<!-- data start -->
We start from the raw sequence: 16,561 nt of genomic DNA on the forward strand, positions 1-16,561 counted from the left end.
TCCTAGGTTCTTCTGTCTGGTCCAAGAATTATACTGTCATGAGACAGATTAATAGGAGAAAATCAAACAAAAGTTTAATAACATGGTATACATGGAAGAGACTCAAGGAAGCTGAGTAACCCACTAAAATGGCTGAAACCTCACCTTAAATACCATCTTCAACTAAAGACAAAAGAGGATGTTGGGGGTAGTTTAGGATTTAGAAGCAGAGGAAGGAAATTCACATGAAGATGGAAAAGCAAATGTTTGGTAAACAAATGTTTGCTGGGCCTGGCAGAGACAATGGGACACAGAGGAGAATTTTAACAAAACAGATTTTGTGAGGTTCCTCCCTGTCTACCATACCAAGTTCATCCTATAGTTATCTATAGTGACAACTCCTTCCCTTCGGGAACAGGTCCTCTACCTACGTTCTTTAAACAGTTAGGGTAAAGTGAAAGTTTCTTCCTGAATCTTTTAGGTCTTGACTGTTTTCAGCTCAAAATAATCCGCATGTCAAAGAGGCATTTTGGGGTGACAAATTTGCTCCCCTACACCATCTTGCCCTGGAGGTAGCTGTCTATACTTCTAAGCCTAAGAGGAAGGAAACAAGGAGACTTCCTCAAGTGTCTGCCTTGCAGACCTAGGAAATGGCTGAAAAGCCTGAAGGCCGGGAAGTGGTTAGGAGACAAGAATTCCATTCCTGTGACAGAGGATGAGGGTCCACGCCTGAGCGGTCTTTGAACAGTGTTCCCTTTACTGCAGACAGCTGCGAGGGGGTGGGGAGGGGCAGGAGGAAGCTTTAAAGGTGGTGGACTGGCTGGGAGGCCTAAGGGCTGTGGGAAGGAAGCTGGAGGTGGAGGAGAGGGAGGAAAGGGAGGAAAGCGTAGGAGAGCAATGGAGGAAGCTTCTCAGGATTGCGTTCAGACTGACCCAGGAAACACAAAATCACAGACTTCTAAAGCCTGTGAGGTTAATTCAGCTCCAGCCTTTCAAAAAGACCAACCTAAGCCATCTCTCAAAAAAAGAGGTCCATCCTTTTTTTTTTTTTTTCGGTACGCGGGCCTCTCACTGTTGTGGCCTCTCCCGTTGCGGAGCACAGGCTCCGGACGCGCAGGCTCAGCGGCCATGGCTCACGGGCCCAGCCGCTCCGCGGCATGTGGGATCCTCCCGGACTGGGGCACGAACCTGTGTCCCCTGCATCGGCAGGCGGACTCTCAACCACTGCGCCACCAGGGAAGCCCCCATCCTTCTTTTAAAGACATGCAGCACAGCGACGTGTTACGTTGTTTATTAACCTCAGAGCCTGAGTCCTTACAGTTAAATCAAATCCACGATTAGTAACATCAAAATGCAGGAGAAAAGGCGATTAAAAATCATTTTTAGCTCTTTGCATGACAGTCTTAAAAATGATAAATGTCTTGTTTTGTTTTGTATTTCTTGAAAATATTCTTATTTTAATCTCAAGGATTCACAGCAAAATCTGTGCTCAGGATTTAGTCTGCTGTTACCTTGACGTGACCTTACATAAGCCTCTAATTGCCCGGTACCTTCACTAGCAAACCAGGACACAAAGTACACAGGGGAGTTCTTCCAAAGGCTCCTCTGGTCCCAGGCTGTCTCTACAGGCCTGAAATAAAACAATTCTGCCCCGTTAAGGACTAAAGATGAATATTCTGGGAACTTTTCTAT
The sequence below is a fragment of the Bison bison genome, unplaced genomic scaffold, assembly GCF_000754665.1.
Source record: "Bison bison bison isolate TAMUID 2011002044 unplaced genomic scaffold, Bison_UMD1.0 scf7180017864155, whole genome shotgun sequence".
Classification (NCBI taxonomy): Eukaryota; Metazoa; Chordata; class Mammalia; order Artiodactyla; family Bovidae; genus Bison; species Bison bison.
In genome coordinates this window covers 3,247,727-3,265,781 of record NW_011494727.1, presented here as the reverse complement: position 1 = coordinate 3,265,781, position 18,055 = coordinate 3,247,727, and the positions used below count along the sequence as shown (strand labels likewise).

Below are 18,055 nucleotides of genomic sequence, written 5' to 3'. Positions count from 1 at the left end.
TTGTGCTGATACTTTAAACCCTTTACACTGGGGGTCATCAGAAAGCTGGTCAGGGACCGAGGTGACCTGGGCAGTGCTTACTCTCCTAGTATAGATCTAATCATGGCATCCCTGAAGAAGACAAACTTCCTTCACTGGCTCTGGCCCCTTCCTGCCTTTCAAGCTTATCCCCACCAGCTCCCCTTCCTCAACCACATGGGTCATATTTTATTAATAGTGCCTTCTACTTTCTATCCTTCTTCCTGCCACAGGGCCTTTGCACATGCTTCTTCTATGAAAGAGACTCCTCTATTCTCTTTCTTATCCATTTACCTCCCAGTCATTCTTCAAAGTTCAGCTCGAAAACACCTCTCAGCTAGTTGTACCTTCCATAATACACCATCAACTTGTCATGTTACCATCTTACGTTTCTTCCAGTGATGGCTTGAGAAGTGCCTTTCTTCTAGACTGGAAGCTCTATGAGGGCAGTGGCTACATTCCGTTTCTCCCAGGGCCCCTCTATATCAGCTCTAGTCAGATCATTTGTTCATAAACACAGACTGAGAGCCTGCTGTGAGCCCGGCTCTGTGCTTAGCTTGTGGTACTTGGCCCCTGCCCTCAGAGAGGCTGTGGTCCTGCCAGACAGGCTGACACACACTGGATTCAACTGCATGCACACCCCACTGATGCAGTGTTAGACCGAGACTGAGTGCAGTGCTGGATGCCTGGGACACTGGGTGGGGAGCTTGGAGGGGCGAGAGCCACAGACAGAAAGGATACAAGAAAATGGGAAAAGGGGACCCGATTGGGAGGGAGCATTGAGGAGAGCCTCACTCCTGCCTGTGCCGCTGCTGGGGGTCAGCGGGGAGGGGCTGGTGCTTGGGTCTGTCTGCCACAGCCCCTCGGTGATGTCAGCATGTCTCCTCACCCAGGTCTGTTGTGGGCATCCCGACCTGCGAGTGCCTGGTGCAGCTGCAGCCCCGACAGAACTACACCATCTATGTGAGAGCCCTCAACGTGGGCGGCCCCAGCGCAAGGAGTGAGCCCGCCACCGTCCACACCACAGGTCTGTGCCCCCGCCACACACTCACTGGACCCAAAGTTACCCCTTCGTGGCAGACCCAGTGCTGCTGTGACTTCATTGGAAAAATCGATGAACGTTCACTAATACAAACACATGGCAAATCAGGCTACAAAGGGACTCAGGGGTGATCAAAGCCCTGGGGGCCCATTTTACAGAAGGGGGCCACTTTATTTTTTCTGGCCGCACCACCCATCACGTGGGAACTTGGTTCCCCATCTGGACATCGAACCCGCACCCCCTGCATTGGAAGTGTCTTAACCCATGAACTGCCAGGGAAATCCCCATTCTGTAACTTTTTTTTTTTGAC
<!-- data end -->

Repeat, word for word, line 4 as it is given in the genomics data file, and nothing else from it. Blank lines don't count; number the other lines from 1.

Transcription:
Source record: "Bison bison bison isolate TAMUID 2011002044 unplaced genomic scaffold, Bison_UMD1.0 scf7180017864155, whole genome shotgun sequence".